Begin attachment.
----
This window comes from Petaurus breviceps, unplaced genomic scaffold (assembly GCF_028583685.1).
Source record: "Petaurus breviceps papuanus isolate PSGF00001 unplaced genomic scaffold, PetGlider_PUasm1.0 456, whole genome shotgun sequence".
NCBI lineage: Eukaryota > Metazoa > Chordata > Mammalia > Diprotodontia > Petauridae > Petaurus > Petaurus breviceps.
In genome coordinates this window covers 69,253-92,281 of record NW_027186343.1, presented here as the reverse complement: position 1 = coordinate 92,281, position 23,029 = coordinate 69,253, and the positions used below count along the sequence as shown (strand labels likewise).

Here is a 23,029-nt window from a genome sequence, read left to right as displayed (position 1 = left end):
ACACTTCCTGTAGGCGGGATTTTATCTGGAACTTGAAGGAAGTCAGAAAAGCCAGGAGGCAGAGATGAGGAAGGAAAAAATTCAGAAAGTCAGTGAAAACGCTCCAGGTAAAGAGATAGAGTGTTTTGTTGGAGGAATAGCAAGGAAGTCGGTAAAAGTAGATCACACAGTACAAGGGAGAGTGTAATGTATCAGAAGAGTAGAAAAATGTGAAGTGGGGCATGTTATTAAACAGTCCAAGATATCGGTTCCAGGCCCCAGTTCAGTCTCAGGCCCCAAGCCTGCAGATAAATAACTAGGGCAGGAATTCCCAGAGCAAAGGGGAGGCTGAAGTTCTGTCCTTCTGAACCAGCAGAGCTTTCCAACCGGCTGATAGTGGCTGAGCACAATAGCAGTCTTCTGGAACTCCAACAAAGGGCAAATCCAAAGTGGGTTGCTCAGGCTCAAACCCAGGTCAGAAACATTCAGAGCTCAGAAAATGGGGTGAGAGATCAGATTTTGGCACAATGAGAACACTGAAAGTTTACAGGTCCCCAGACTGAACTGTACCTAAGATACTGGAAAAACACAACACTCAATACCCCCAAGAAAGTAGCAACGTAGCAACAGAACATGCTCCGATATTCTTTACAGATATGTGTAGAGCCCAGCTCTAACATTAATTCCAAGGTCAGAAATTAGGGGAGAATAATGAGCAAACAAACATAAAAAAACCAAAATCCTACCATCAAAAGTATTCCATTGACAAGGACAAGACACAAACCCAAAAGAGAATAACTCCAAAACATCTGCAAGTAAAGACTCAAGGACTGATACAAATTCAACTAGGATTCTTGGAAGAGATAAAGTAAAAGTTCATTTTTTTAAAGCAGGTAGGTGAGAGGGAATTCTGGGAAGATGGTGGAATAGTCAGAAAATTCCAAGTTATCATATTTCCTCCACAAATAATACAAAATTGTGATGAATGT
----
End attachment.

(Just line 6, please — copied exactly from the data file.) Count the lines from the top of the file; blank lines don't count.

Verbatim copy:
ACACTTCCTGTAGGCGGGATTTTATCTGGAACTTGAAGGAAGTCAGAAAAGCCAGGAGGCAGAGATGAGGAAGGAAAAAATTCAGAAAGTCAGTGAAAACGCTCCAGGTAAAGAGATAGAGTGTTTTGTTGGAGGAATAGCAAGGAAGTCGGTAAAAGTAGATCACACAGTACAAGGGAGAGTGTAATGTATCAGAAGAGTAGAAAAATGTGAAGTGGGGCATGTTATTAAACAGTCCAAGATATCGGTTCCAGGCCCCAGTTCAGTCTCAGGCCCCAAGCCTGCAGATAAATAACTAGGGCAGGAATTCCCAGAGCAAAGGGGAGGCTGAAGTTCTGTCCTTCTGAACCAGCAGAGCTTTCCAACCGGCTGATAGTGGCTGAGCACAATAGCAGTCTTCTGGAACTCCAACAAAGGGCAAATCCAAAGTGGGTTGCTCAGGCTCAAACCCAGGTCAGAAACATTCAGAGCTCAGAAAATGGGGTGAGAGATCAGATTTTGGCACAATGAGAACACTGAAAGTTTACAGGTCCCCAGACTGAACTGTACCTAAGATACTGGAAAAACACAACACTCAATACCCCCAAGAAAGTAGCAACGTAGCAACAGAACATGCTCCGATATTCTTTACAGATATGTGTAGAGCCCAGCTCTAACATTAATTCCAAGGTCAGAAATTAGGGGAGAATAATGAGCAAACAAACATAAAAAAACCAAAATCCTACCATCAAAAGTATTCCATTGACAAGGACAAGACACAAACCCAAAAGAGAATAACTCCAAAACATCTGCAAGTAAAGACTCAAGGACTGATACAAATTCAACTAGGATTCTTGGAAGAGATAAAGTAAAAGTTCATTTTTTTAAAGCAGGTAGGTGAGAGGGAATTCTGGGAAGATGGTGGAATAGTCAGAAAATTCCAAGTTATCATATTTCCTCCACAAATAATACAAAATTGTGATGAATGT